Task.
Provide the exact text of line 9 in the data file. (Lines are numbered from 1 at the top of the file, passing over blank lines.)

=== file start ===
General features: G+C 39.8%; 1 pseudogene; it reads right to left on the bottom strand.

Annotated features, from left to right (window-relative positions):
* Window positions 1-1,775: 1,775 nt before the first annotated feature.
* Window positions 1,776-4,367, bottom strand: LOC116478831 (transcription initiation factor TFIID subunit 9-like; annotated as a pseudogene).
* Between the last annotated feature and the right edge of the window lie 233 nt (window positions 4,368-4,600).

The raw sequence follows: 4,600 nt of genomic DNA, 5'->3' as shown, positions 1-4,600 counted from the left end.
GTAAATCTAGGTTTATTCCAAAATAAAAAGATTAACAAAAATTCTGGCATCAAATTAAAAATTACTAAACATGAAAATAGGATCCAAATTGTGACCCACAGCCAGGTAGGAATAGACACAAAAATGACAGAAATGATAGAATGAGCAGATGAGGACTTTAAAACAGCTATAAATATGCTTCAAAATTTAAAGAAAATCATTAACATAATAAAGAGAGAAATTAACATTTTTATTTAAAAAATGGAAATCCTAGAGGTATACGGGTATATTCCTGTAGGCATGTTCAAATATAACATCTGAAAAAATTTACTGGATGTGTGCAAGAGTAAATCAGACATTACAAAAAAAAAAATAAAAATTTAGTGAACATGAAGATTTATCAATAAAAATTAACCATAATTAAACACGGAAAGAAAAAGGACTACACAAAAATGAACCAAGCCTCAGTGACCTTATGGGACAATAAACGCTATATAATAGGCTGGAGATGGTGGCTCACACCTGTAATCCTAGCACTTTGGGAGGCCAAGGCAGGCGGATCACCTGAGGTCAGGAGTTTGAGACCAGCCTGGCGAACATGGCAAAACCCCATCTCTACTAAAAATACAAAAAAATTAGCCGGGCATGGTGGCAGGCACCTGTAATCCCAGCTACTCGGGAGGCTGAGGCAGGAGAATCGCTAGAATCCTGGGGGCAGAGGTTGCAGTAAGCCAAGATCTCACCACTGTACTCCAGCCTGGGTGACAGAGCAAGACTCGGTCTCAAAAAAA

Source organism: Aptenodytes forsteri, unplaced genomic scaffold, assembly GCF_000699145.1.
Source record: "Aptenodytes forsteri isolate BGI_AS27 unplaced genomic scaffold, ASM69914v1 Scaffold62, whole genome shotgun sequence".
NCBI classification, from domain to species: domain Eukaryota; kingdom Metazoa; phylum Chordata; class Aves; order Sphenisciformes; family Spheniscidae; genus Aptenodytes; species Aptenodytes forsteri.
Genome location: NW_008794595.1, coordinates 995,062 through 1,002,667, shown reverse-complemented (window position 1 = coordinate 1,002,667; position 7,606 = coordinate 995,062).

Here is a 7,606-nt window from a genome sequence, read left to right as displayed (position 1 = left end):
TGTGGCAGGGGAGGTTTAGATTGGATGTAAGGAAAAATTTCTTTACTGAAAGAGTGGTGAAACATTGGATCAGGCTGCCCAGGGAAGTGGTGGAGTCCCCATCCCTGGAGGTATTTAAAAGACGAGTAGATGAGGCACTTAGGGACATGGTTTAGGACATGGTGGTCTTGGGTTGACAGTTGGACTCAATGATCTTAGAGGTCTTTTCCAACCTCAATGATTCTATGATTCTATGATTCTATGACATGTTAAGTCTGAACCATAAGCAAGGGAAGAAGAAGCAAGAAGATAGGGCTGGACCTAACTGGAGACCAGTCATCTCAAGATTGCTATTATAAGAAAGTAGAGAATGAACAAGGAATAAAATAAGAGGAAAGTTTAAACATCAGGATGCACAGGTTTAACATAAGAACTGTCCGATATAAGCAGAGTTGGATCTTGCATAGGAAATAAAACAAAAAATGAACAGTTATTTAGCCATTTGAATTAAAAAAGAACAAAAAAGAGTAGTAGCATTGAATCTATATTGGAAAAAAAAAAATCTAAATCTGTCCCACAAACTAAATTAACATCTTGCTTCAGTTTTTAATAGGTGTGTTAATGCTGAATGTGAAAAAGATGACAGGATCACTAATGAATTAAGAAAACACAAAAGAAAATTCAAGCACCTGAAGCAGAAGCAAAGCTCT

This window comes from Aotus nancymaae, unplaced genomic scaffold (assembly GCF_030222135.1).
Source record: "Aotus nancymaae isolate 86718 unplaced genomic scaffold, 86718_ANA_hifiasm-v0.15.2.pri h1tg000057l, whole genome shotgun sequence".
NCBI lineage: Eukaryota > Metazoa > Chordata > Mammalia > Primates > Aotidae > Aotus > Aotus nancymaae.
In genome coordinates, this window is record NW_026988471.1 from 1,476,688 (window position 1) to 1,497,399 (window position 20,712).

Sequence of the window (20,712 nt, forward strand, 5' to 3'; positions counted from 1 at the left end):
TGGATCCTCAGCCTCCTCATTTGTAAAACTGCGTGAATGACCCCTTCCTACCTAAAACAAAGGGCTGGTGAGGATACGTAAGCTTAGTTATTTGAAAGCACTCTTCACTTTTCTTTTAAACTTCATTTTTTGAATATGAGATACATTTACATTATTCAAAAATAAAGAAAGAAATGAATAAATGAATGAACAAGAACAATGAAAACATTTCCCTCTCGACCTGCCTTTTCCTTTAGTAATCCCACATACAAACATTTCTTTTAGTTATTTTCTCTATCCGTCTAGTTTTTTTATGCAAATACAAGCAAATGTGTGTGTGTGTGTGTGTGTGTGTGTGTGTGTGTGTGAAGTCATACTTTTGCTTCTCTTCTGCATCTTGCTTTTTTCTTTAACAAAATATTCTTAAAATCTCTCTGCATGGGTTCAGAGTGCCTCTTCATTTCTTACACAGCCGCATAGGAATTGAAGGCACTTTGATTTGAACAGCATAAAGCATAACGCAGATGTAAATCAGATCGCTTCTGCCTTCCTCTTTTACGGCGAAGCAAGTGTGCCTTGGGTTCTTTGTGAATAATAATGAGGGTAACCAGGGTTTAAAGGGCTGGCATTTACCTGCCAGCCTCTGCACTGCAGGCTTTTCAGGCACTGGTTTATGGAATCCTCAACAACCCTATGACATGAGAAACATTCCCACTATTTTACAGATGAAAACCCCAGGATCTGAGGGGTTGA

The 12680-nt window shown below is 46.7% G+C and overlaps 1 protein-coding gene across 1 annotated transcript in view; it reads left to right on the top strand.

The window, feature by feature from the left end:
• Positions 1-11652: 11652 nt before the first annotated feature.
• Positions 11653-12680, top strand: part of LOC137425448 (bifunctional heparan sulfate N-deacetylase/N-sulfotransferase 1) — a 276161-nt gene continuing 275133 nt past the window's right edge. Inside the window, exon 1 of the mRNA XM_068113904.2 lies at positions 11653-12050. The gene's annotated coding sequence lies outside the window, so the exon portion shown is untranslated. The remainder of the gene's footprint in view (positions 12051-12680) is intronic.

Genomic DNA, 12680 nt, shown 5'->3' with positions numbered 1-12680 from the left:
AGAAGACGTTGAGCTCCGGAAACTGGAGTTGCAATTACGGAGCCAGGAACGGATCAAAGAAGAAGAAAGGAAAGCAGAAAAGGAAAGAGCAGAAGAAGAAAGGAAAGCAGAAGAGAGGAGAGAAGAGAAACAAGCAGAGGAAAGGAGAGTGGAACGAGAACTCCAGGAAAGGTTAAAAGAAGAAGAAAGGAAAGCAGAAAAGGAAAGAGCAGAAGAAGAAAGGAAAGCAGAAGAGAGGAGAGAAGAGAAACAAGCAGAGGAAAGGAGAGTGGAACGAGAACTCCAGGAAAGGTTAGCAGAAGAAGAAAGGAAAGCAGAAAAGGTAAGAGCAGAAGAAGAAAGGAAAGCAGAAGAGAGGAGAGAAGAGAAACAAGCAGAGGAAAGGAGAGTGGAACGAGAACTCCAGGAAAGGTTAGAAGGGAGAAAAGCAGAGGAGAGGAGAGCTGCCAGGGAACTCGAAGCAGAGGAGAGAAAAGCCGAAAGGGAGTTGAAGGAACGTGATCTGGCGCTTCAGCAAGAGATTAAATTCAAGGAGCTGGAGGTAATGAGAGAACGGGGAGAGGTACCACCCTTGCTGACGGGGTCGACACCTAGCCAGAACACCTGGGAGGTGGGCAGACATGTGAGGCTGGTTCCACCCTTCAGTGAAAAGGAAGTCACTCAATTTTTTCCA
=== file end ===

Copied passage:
Source record: "Aptenodytes forsteri isolate BGI_AS27 unplaced genomic scaffold, ASM69914v1 Scaffold62, whole genome shotgun sequence".